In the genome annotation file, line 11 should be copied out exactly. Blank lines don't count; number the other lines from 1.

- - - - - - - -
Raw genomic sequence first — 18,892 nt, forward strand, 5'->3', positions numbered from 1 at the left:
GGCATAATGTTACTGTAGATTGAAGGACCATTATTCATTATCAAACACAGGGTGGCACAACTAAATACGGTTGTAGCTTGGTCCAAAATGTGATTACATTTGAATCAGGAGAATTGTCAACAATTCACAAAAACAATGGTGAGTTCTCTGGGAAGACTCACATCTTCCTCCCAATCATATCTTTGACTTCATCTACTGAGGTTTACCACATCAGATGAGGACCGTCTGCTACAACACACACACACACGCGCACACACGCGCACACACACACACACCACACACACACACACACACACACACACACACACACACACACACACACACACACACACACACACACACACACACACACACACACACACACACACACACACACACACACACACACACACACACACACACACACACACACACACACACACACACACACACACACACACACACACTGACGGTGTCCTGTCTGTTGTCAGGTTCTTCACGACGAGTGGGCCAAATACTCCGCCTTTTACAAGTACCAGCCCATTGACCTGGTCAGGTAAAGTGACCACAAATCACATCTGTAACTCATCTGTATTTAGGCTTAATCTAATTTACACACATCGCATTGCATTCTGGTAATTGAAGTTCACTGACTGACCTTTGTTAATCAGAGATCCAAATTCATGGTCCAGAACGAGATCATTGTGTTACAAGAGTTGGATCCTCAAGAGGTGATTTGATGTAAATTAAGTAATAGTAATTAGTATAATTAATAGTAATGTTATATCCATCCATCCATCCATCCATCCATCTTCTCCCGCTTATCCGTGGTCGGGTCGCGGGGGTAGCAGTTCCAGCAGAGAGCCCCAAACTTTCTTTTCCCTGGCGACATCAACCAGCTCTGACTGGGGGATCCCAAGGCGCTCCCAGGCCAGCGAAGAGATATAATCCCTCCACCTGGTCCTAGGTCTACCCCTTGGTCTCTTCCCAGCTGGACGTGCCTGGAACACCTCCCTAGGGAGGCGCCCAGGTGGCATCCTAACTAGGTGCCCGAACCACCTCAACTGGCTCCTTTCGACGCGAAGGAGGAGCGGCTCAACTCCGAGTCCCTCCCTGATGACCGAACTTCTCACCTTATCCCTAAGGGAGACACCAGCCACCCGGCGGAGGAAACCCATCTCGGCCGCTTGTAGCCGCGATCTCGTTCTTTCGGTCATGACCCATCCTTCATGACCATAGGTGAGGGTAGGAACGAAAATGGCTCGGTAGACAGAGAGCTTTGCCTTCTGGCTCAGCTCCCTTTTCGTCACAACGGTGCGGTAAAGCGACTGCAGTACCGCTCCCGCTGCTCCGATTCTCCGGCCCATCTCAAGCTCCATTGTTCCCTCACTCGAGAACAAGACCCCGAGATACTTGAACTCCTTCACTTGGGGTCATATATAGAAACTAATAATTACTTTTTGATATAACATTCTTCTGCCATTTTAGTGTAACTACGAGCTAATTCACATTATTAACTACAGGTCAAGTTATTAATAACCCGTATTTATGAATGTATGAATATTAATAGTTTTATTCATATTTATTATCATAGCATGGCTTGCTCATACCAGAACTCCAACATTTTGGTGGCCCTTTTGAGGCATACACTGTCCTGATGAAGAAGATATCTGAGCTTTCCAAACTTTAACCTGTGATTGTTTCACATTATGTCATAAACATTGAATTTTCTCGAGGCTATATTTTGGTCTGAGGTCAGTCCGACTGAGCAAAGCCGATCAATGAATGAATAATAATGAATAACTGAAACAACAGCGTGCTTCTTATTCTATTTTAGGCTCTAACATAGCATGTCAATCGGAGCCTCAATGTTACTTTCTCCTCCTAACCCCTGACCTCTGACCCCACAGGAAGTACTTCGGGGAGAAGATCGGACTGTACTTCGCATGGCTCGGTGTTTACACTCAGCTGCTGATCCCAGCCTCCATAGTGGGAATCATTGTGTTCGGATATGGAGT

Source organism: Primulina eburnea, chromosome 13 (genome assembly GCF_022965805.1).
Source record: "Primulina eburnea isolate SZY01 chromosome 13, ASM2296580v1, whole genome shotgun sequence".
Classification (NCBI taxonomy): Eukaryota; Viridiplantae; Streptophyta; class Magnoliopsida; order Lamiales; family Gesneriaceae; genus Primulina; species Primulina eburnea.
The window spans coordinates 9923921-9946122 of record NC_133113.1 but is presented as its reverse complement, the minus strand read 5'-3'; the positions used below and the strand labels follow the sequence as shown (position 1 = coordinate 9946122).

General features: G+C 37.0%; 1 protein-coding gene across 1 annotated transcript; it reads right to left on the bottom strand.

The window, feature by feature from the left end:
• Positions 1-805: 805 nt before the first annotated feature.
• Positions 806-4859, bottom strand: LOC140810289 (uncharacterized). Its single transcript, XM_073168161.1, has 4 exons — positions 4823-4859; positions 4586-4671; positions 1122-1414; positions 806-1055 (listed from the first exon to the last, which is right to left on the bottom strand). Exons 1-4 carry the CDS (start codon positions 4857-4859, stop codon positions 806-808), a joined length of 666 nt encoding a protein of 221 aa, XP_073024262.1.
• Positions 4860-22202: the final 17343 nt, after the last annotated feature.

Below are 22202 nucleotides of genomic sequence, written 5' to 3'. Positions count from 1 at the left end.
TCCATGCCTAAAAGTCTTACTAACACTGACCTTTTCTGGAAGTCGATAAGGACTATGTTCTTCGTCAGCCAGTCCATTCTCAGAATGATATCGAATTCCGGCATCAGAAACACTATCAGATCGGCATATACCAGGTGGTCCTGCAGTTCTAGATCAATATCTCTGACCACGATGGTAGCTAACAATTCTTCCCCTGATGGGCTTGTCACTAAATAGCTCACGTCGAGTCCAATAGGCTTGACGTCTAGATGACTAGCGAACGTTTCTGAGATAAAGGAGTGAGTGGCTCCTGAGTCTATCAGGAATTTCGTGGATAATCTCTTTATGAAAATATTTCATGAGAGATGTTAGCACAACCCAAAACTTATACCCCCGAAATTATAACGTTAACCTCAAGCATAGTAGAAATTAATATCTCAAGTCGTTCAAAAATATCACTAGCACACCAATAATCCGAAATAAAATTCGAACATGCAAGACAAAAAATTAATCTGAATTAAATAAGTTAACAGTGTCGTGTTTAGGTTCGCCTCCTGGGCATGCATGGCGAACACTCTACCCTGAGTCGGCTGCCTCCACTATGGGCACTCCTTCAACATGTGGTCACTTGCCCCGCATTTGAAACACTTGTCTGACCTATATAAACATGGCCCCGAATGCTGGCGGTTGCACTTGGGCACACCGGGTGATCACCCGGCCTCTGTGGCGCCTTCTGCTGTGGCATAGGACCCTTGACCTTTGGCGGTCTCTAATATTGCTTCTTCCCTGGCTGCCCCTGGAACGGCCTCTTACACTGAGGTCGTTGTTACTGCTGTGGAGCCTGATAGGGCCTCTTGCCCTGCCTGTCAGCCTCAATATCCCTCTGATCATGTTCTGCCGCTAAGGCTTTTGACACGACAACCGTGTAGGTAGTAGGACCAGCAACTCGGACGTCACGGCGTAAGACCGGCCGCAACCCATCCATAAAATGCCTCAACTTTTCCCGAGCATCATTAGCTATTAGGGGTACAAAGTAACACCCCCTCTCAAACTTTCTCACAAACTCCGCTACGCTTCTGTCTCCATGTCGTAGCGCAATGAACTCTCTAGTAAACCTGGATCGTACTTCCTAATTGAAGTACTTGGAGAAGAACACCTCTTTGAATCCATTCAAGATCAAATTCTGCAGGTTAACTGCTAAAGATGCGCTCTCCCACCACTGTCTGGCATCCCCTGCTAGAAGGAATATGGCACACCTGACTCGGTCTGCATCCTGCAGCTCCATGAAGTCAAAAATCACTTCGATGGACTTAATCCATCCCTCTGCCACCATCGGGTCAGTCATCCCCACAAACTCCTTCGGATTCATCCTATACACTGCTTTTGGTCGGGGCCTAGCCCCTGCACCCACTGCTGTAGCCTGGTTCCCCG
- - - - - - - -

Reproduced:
• Positions 4860-22202: the final 17343 nt, after the last annotated feature.